Valley of the Shadow
|"Valley of the Shadow"|
|The Twilight Zone episode|
|Episode no.||Season 4
|Directed by||Perry Lafferty|
|Written by||Charles Beaumont|
|Featured music||Stock from A Hundred Yards Over the Rim|
|Original air date||January 17, 1963|
Ed Nelson: Philip Redfield
"Valley of the Shadow" is an episode of the American television anthology series The Twilight Zone. In this episode, a reporter is held captive in a small town after he discovers its incredible secret.
|“||You've seen them. Little towns, tucked away far from the main roads. You've seen them, but have you thought about them? What do the people in these places do? Why do they stay? Philip Redfield never thought about them. If his dog hadn't gone after that cat, he would have driven through Peaceful Valley and put it out of his mind forever. But he can't do that now, because whether he knows it or not his friend's shortcut has led him right into the capital of the Twilight Zone.||”|
Reporter Philip Redfield gets lost while driving with his dog on unfamiliar back roads, and stops in Peaceful Valley, New Mexico, to get food, directions, and gasoline. The gas station attendant fills his tank but is curt and claims the only restaurant in town is closed. Philip's dog leaps out of the car to chase a little girl's cat up a tree. The girl uses a strange device to make the dog disappear. When Philip confronts the girl's father, he pretends to go looking for the dog, then secretly uses the device to make the dog re-materialize.
Philip and his dog seek food at the town's hotel. Ellen, the proprietor, is as curt as the gas station attendant and insists they have no rooms available even though the keys to all the rooms are still on display at the check-in desk. Philip's suspicions are fully aroused by this time, but questioning Ellen about the residents' strange behavior gets him nowhere. He drives out of town only to run into an invisible wall which totals his car. A band of Peaceful Valley residents are waiting at the scene and take him to the town elders.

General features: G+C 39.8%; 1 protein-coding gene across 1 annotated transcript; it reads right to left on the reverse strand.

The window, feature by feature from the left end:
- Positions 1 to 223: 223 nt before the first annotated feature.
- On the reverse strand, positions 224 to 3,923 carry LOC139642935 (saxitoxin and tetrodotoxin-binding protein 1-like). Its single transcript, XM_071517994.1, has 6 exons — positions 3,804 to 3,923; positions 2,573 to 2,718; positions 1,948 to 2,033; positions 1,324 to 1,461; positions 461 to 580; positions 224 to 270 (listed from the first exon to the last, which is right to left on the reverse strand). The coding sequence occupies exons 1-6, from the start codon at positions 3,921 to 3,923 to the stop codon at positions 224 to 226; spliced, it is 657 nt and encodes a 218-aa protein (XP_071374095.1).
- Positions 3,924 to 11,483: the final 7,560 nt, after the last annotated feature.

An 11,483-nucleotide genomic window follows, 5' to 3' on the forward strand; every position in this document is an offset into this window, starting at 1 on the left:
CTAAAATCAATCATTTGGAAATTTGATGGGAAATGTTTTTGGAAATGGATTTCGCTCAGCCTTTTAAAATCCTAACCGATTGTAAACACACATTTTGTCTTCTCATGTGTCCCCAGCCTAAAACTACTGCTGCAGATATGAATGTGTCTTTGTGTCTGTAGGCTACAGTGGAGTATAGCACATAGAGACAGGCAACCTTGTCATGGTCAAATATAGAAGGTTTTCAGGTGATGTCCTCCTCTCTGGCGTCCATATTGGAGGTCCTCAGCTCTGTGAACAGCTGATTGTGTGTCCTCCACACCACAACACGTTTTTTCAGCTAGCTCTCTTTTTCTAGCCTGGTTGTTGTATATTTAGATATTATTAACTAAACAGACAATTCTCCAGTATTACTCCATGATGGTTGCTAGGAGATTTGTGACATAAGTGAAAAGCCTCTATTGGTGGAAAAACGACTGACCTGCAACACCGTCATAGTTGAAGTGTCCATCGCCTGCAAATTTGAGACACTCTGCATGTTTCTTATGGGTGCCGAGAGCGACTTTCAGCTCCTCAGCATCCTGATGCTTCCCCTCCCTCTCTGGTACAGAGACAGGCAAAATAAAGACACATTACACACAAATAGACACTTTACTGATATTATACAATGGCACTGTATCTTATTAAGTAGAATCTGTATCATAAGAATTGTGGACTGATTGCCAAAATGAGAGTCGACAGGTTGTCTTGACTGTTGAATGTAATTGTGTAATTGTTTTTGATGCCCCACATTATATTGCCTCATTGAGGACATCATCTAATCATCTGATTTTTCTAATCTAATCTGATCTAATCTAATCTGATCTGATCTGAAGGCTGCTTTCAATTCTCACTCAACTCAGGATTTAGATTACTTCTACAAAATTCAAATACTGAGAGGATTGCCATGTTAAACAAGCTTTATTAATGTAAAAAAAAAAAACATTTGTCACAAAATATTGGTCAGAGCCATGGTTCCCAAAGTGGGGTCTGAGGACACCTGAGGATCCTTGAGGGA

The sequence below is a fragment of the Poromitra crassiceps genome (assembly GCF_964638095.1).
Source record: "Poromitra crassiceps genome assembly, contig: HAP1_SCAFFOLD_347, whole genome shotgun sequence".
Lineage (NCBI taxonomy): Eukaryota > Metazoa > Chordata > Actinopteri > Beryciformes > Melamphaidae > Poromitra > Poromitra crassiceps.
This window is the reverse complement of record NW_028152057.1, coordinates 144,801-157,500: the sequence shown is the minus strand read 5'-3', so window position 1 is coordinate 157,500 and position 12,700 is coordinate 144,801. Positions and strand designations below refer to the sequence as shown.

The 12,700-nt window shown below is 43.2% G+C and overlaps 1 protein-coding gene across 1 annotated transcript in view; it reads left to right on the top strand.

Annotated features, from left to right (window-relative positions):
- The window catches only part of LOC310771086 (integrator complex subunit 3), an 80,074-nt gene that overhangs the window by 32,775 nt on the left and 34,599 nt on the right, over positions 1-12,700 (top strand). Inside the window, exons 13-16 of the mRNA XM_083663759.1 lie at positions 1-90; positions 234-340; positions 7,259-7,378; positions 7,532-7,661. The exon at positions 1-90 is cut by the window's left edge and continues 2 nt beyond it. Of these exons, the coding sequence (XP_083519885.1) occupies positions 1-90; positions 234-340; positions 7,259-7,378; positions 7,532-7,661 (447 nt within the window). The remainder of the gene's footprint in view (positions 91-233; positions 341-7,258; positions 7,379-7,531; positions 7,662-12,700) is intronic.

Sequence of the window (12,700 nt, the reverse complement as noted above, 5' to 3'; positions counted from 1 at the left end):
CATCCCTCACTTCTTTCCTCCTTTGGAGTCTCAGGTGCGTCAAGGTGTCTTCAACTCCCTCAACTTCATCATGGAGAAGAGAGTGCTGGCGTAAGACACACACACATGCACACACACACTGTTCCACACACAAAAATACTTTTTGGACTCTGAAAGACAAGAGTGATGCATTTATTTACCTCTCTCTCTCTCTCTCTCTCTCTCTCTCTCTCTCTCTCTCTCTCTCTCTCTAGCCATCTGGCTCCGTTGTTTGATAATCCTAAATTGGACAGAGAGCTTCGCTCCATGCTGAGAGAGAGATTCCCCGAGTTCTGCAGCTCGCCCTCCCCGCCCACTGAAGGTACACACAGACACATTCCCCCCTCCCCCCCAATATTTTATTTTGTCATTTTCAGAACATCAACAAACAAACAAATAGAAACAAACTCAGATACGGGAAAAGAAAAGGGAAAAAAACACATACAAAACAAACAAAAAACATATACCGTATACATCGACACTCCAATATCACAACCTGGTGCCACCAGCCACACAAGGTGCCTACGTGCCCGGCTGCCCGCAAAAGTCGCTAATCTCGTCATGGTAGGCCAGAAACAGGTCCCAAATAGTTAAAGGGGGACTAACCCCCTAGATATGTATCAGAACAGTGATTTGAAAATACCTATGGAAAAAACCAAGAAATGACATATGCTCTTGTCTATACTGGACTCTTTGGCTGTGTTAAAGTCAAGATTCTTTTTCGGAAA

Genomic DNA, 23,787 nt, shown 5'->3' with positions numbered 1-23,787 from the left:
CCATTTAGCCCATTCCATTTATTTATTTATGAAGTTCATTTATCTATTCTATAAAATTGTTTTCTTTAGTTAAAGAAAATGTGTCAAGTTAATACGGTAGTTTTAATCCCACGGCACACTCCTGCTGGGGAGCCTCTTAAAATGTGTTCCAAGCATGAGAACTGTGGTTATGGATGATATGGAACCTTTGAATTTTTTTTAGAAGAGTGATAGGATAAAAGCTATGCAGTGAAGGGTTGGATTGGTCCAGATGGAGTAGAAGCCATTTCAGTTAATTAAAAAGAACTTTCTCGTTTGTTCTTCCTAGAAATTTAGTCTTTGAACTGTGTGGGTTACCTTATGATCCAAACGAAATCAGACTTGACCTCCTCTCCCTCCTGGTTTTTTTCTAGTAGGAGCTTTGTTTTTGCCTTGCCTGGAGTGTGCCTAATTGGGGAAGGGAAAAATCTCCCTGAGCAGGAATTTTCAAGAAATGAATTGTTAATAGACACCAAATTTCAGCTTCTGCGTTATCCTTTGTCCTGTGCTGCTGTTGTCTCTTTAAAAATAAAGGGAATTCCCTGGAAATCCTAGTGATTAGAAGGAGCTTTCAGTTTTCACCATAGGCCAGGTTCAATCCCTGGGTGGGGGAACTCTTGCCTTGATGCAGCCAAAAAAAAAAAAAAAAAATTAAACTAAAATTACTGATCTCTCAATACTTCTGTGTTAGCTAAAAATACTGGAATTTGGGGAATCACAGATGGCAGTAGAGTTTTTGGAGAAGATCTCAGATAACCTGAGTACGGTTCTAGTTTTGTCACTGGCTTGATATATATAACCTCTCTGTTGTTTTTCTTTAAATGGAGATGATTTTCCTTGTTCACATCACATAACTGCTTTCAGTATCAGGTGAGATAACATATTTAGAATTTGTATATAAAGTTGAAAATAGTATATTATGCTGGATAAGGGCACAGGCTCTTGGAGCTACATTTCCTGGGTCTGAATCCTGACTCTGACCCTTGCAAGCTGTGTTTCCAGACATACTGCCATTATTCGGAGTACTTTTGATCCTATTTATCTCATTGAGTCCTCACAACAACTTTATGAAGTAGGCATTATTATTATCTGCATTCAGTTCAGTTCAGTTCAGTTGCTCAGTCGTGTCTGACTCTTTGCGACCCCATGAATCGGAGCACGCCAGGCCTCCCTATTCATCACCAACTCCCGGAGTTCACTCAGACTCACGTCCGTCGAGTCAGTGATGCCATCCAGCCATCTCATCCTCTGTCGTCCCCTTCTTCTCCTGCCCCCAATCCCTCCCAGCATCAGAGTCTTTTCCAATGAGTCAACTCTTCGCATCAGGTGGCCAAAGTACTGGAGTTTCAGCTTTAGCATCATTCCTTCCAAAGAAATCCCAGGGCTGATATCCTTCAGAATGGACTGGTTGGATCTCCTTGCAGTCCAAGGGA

The town elders question Philip on why he came to Peaceful Valley and whether anyone knows where he is. They show him some of the technology they have, including a replicator which can produce any object given its molecular formula and a ray which can reverse any injury, including death. The town refuses to share this technology, given to the town elders 104 years earlier by a scientist from an unknown planet, until "men learn the ways of peace." Philip rebukes them for decreeing themselves the sole people capable of using these extraterrestrial gifts responsibly, and for squandering technology that could be used to cure all illness and end hunger. The town elders insist that if they shared the technology it would be used for weapons, and tell Philip that due to his chance witnessing of the device used to make his dog disappear, he must either stay forever in Peaceful Valley or be executed to preserve the town's secrets.
Philip is a complete prisoner in his new home, with the invisible wall placed to keep him from even leaving his yard. He becomes romantically involved with Ellen, and tries to make her realize her own lack of freedom, deducing that the town elders would not let any of Peaceful Valley's residents leave for fear that they would reveal the town's secrets. Seemingly persuaded that he cannot reciprocate her love unless she sets him free, Ellen disables the invisible wall and offers to drive Phillip out of town. He asks to make a stop to retrieve the "book of formulas" containing the equations explaining the town's technology. There, he uses the replicator to make a revolver. Opening the door of the safe that holds the book of formulas sets off an alarm, and the three town elders attack him. He shoots them.
Once Philip and Ellen are outside the town limits, she shows him that the book of formulas is blank, then uses a device to de-materialize him. Ellen was a plant, Philip's entire escape a test. The town elders, revived by the technology, claim his decision to create and use a gun confirms their belief that the people of Peaceful Valley are the only ones fit to use the alien technology. Ellen confesses her involvement wasn't all a lie, implying that her feelings for him were real. The elders then use a device to erase all Philip's memories of Peaceful Valley.
When Philip awakens, he has just finished filling up his car at the Peaceful Valley station. He asks for directions and drives out of town, after having a strange deja vu experience when he sees Ellen, who has tears in her eyes.
|“||You've seen them. Little towns, tucked away far from the main roads. You've seen them, but have you thought about them? Have you wondered what the people do in such places, why they stay? Philip Redfield thinks about them now and he wonders, but only very late at night, when he's between wakefulness and sleep in the Twilight Zone.||”|
This is one of many Twilight Zone episodes that re-used props from MGM's 1956 film Forbidden Planet. In this case the matter-transporting "dissemblers" used by the Peaceful Valley inhabitants originated as the C57-D crew communicators in Forbidden Planet.
- DeVoe, Bill. (2008). Trivia from The Twilight Zone. Albany, GA: Bear Manor Media.
- Grams, Martin. (2008). The Twilight Zone: Unlocking the Door to a Television Classic. Churchville, MD: OTR Publishing.